Not everyone is going to agree this is a good move, but to each their own.


A lot of people love the modern Shelby GT350Rwith its flat plane-crank Voodoo V8 engine, which sounds just unearthly, carbon-fiber wheels, etc. It’s a true track toy with few comforts, although it’s not nearly as stripped-down as the original. Also, this modern muscle car is a hot collector’s item, so a lot of people buy these and keep them absolutely perfect in hopes of making a ton of money. That’s why it’s shocking to see someone yanked off factory parts from a GT350R and installed aftermarket mods. Don’t worry, though, because Samcrac is restoring everything to factory spec

You might not believe this, but now has been the best time ever to buy a Shelby GT350 since the cars launched. As Samcrac explains, the launch of the C8 Corvette and Shelby GT500 have stolen the spotlight. Some people are even dumping their old Shelby to get one of those new cars.

However, the GT350Rs are far rarer, thanks to Ford seriously limiting production. You’d hope the higher price and exclusive nature would prevent people from ruining such a track-focused vehicle, but then if you see what happens to Lamborghinis you’d know better.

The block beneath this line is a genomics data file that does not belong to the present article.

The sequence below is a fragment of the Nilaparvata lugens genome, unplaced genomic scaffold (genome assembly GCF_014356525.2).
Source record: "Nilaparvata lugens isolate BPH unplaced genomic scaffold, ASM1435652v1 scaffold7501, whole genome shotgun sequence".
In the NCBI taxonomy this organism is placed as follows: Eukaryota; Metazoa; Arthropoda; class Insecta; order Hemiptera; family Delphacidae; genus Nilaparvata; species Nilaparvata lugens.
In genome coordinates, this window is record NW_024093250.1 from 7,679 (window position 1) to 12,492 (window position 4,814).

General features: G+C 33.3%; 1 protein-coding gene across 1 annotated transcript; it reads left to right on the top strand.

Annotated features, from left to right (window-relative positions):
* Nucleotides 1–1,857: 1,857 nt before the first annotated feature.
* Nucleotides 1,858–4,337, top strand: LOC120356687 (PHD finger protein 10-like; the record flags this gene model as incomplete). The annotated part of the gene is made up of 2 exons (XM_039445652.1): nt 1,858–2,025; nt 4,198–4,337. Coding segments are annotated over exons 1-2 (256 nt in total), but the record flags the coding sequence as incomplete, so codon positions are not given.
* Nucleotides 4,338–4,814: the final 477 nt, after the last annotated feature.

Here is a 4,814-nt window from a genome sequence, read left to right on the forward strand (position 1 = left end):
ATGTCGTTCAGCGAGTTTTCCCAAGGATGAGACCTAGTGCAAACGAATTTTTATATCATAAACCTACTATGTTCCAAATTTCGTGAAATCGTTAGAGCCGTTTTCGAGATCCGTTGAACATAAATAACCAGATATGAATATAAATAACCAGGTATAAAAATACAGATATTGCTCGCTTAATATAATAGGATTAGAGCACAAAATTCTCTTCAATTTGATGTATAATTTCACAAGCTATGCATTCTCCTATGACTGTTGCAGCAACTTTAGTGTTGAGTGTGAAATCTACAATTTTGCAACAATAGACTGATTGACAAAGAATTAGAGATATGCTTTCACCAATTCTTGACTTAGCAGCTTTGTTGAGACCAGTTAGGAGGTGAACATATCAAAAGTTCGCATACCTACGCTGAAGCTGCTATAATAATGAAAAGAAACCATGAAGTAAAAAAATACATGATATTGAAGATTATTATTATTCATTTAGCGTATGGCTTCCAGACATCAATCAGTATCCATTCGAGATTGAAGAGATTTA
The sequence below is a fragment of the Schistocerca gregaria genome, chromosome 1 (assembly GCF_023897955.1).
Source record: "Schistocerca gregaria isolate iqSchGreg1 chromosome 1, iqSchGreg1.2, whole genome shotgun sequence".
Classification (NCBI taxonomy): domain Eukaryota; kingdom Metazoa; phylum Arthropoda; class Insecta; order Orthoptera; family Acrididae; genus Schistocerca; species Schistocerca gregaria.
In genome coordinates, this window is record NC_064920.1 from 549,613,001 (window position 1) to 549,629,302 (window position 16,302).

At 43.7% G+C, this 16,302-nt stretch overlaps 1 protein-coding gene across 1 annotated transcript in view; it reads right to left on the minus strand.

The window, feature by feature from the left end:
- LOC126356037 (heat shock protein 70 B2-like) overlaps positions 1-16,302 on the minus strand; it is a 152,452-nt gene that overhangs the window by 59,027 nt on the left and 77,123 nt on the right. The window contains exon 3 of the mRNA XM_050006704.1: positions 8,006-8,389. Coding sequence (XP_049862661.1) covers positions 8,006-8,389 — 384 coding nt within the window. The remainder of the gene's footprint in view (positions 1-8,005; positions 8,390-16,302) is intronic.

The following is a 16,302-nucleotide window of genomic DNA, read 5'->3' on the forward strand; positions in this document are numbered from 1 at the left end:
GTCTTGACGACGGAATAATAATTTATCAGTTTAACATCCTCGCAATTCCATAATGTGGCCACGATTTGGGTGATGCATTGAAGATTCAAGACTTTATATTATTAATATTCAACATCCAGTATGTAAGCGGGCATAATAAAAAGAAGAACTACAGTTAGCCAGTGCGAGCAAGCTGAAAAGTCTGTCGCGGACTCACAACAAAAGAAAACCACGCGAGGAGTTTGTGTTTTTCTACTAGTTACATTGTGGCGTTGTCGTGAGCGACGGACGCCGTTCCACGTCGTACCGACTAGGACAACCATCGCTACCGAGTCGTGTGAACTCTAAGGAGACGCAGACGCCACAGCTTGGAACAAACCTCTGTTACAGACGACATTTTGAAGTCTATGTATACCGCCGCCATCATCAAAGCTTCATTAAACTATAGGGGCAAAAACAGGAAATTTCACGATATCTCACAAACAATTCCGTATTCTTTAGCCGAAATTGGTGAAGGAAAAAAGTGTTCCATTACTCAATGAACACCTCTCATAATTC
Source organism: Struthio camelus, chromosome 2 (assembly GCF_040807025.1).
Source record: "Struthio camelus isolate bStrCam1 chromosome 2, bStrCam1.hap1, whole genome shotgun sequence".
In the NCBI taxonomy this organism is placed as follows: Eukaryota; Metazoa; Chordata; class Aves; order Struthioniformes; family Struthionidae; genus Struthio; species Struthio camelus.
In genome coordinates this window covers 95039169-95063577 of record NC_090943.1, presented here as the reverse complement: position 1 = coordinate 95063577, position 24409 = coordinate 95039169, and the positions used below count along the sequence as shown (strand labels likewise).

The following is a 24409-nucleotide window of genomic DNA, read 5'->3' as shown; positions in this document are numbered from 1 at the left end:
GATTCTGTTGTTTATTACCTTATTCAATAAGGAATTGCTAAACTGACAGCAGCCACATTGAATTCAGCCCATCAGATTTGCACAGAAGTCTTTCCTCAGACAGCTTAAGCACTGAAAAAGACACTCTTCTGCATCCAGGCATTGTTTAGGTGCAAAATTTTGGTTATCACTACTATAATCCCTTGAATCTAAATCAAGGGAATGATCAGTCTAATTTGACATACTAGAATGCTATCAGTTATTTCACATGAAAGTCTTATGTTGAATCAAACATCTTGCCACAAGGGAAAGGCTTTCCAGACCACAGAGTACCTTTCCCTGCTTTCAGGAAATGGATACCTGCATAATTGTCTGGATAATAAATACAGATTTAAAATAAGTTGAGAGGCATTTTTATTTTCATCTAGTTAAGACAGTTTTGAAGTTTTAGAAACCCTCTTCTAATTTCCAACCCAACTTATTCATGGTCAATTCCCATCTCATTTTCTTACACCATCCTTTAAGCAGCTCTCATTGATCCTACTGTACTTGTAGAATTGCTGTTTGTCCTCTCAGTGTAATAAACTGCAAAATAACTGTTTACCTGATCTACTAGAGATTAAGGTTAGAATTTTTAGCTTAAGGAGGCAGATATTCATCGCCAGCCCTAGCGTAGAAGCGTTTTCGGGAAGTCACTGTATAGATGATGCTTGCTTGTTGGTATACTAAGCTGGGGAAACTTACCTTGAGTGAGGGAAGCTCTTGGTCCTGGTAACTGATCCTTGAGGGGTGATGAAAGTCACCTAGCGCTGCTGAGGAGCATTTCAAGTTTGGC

The previous owner slapped about $15,000 of modifications on this Shelby GT350R with the aim of improving track performance. Samcrac said that devalued the car so much it was worth the same as a regular GT350 on the market. Yikes.

If you don’t want to do the math, that’s about a $20,000 drop in value. However, the guy who owned it actually took the car to the track, unlike collectors who have a track-ready car with 120 miles on it and have never dared do one burnout. So which is worse?

Topping the list as the most expensive mod for the Shelby are AP Racing lightweight brake calipers and rotors for the front. The setup drops 29 pounds of unsprung weight, which is incredible, but the $4,400 price tag is hard for a lot of people to stomach.

Thankfully, the previous owner was smart and kept all the OE parts he removed, because that’s a good idea. The second owner might really thank you for doing so, plus it’s a good selling point if you don’t want to remove the modifications before listing it for sale.

What do you think about this Shelby GT350R and its modifications? Should a car like this be kept stock for resale value or modded and tracked for the fun of it? Sound off below.

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